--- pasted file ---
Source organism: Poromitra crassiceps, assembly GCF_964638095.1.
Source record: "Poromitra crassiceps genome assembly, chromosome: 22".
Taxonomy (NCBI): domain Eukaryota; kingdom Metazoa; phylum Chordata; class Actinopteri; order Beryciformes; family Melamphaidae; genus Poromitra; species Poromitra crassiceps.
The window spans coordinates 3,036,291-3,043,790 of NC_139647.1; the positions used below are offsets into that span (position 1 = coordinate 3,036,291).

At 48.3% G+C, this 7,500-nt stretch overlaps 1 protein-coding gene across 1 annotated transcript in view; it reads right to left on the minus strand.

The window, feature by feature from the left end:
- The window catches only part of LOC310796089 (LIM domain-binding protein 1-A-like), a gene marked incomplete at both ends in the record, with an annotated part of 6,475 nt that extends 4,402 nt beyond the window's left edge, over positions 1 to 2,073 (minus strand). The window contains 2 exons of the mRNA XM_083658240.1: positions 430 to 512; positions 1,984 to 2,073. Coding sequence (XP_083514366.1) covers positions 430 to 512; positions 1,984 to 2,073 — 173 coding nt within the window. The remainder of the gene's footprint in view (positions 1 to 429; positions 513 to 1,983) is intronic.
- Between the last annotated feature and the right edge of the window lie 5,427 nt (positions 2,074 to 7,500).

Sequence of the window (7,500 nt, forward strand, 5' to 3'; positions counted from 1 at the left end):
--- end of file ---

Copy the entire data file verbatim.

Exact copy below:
Source organism: Poromitra crassiceps, assembly GCF_964638095.1.
Source record: "Poromitra crassiceps genome assembly, chromosome: 22".
Taxonomy (NCBI): domain Eukaryota; kingdom Metazoa; phylum Chordata; class Actinopteri; order Beryciformes; family Melamphaidae; genus Poromitra; species Poromitra crassiceps.
The window spans coordinates 3,036,291-3,043,790 of NC_139647.1; the positions used below are offsets into that span (position 1 = coordinate 3,036,291).

At 48.3% G+C, this 7,500-nt stretch overlaps 1 protein-coding gene across 1 annotated transcript in view; it reads right to left on the minus strand.

The window, feature by feature from the left end:
- The window catches only part of LOC310796089 (LIM domain-binding protein 1-A-like), a gene marked incomplete at both ends in the record, with an annotated part of 6,475 nt that extends 4,402 nt beyond the window's left edge, over positions 1 to 2,073 (minus strand). The window contains 2 exons of the mRNA XM_083658240.1: positions 430 to 512; positions 1,984 to 2,073. Coding sequence (XP_083514366.1) covers positions 430 to 512; positions 1,984 to 2,073 — 173 coding nt within the window. The remainder of the gene's footprint in view (positions 1 to 429; positions 513 to 1,983) is intronic.
- Between the last annotated feature and the right edge of the window lie 5,427 nt (positions 2,074 to 7,500).

Sequence of the window (7,500 nt, forward strand, 5' to 3'; positions counted from 1 at the left end):